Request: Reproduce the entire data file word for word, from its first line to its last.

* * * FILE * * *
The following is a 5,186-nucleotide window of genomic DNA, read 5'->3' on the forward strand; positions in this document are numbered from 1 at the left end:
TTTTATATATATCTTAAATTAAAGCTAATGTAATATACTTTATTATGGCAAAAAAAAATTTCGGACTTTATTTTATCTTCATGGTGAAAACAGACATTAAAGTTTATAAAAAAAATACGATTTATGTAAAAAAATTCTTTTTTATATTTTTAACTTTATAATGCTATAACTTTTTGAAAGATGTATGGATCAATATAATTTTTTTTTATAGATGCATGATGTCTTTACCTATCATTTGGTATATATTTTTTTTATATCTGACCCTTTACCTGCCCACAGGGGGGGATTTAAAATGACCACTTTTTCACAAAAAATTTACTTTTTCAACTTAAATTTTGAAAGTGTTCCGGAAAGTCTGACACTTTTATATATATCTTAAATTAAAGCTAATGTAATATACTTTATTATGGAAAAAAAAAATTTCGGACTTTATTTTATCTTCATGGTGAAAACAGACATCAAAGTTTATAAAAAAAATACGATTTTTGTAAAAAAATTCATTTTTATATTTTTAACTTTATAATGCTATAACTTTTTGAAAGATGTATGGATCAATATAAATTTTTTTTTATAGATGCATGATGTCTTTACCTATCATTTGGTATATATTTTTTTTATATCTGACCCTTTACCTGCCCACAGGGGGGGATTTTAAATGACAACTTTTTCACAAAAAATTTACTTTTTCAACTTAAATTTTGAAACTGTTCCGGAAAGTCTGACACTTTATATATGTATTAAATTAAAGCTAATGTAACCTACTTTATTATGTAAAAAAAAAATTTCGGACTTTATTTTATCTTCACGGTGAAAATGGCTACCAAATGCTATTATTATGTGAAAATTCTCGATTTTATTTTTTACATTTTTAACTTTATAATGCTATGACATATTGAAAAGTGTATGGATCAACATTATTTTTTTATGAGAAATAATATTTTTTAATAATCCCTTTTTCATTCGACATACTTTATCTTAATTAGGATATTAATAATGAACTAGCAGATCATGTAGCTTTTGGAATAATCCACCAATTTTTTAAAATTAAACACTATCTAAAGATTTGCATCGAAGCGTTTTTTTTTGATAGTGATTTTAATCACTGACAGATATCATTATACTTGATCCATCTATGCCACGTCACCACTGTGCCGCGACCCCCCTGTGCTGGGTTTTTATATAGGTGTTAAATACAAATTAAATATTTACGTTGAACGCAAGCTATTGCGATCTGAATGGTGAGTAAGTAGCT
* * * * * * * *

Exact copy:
The following is a 5,186-nucleotide window of genomic DNA, read 5'->3' on the forward strand; positions in this document are numbered from 1 at the left end:
TTTTATATATATCTTAAATTAAAGCTAATGTAATATACTTTATTATGGCAAAAAAAAATTTCGGACTTTATTTTATCTTCATGGTGAAAACAGACATTAAAGTTTATAAAAAAAATACGATTTATGTAAAAAAATTCTTTTTTATATTTTTAACTTTATAATGCTATAACTTTTTGAAAGATGTATGGATCAATATAATTTTTTTTTATAGATGCATGATGTCTTTACCTATCATTTGGTATATATTTTTTTTATATCTGACCCTTTACCTGCCCACAGGGGGGGATTTAAAATGACCACTTTTTCACAAAAAATTTACTTTTTCAACTTAAATTTTGAAAGTGTTCCGGAAAGTCTGACACTTTTATATATATCTTAAATTAAAGCTAATGTAATATACTTTATTATGGAAAAAAAAAATTTCGGACTTTATTTTATCTTCATGGTGAAAACAGACATCAAAGTTTATAAAAAAAATACGATTTTTGTAAAAAAATTCATTTTTATATTTTTAACTTTATAATGCTATAACTTTTTGAAAGATGTATGGATCAATATAAATTTTTTTTTATAGATGCATGATGTCTTTACCTATCATTTGGTATATATTTTTTTTATATCTGACCCTTTACCTGCCCACAGGGGGGGATTTTAAATGACAACTTTTTCACAAAAAATTTACTTTTTCAACTTAAATTTTGAAACTGTTCCGGAAAGTCTGACACTTTATATATGTATTAAATTAAAGCTAATGTAACCTACTTTATTATGTAAAAAAAAAATTTCGGACTTTATTTTATCTTCACGGTGAAAATGGCTACCAAATGCTATTATTATGTGAAAATTCTCGATTTTATTTTTTACATTTTTAACTTTATAATGCTATGACATATTGAAAAGTGTATGGATCAACATTATTTTTTTATGAGAAATAATATTTTTTAATAATCCCTTTTTCATTCGACATACTTTATCTTAATTAGGATATTAATAATGAACTAGCAGATCATGTAGCTTTTGGAATAATCCACCAATTTTTTAAAATTAAACACTATCTAAAGATTTGCATCGAAGCGTTTTTTTTTGATAGTGATTTTAATCACTGACAGATATCATTATACTTGATCCATCTATGCCACGTCACCACTGTGCCGCGACCCCCCTGTGCTGGGTTTTTATATAGGTGTTAAATACAAATTAAATATTTACGTTGAACGCAAGCTATTGCGATCTGAATGGTGAGTAAGTAGCT